Anatomy of an ONET Report

Anatomy of an ONET Report

The ONET Occupational Database is the definitive Occupational Classification system. It was developed by the Department of Labor and is a public domain Human Resources and job development tool.

While there is broad awareness of this tool set, most casual users are unaware of the sophisticated capabilities ONET offers to evaluate and analyze job titles, descriptions, and crosswalks.

If you are a first time user, go to ONETonline.org to access their tutorials.  This article assumes that the reader knows how to search for a basic occupational title.

Before you use ONET, let’s look at the basics:

Each Occupational Report includes up to 19 sections of data.

In addition, each BLS ONET Occupational report provides the information above:

SOC Code: (Standard Industry Classification) In this example – 21-1012.00 You can search for this code in any occupational database and return the same result.

Sample of Reported Job Titles: Respondents who provided feedback about this title hold these related job titles

Section Tabs:  Click on any tab to move to the appropriate section of the report.

The Summary report includes 19 sections (see blue tabs above).  I have divided these into three groups: Core Knowledgebase, Environment, and Marketplace.

Core Knowledgbase – This section includes the KSA profile (Knowledge. Skills and Abilities), Tasks performed and Technology requirements.

Tasks   Tasks are specific work activities that can be unique for each occupation.

Technology    Examples of software that workers may use. Includes Hot Technology - technology requirements frequently included in employer job postings.

Tools Used – Provides information of machines, equipment, and tools that workers may use.

Knowledge    Knowledges are organized sets of principles and facts that apply to a wide range of situations. 

Skills – Skills are developed capacities that facilitate learning and the performance of activities that occur across jobs.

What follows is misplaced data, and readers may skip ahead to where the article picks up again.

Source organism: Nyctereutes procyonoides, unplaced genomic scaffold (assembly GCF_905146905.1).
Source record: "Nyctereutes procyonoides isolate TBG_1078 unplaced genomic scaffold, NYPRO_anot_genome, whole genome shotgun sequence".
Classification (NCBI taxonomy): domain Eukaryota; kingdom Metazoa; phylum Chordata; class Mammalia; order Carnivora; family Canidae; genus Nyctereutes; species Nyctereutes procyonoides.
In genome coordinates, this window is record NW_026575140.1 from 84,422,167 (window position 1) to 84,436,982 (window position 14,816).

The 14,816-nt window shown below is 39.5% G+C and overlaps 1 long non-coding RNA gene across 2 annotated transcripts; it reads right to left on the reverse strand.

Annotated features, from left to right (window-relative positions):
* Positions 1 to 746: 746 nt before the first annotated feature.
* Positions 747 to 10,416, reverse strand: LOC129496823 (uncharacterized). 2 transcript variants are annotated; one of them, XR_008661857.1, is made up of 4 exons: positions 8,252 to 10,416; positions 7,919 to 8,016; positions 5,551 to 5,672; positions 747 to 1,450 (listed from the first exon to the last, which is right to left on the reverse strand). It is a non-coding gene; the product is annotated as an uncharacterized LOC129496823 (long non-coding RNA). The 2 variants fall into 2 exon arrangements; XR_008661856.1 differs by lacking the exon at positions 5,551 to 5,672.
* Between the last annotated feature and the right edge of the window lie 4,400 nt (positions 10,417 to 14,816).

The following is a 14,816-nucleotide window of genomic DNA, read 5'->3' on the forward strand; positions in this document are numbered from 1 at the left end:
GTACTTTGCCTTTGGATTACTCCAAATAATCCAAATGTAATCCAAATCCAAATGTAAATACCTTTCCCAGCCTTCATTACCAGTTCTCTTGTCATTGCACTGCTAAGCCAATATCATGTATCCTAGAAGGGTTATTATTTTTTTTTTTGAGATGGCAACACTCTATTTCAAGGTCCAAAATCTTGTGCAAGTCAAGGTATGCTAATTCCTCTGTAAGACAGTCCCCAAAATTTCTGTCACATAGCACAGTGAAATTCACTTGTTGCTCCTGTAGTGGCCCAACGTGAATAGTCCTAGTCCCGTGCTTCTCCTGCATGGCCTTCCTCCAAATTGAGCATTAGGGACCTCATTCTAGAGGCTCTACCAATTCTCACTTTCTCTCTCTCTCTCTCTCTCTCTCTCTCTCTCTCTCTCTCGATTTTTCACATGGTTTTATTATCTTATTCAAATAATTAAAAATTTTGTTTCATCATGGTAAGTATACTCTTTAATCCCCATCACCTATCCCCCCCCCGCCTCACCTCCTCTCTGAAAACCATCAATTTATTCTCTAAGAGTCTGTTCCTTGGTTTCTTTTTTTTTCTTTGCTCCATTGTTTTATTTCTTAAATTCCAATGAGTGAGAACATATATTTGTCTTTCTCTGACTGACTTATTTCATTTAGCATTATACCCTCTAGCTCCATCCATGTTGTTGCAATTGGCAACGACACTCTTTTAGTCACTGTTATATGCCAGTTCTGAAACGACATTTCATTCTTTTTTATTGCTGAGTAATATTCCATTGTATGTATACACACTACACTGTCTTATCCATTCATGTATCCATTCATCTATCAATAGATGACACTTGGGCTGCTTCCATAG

Abilities – Abilities are enduring attributes of an individual that influence performance.

Environment – The Work environment and atmosphere

Work Activities –        The kinds of tasks that may be performed across multiple occupations.

Detailed Work Activities (DWAs) –  • DWAs provide information on the common work activities required across occupations.

Work Context –   Physical and social factors that influence the nature of work.

Job Zone –•     Occupations with similar experience, education, and training requirements are grouped together into one of the five Job Zones. Ratings for SVP are also provided.

Interests –    Interests indicate a person's preferences for work environments and outcomes.

Work Styles – Work Styles are personal characteristics that can affect how well someone does a job.

Work Values – Work Values are global aspects of work that are important to a person's satisfaction.

Related Occupations•  Individuals looking to change careers can pursue these occupations with minimal additional preparation.

Wages & Employment  Summary national wage and employment data is provided here along with links to CareerOneStop  to obtain state specific data. (Source: Bureau of Labor Statistics  

Job Openings Search for job postings relevant to this occupation by visiting CareerOneStop  .

Education     Summary data on the level of education required for this occupation.

Credentials    Find relevant training programs, certifications, licenses, and registered apprenticeships for this occupation by visiting CareerOneStop  .

Additional Information    Selected sources are listed to provide additional information on related jobs, specialties, and/or industries.

Please follow the links provided to review the supporting information and statistics that ONET provides.

 

Vincent GomoryBLS, ONET, SOC, crosswalk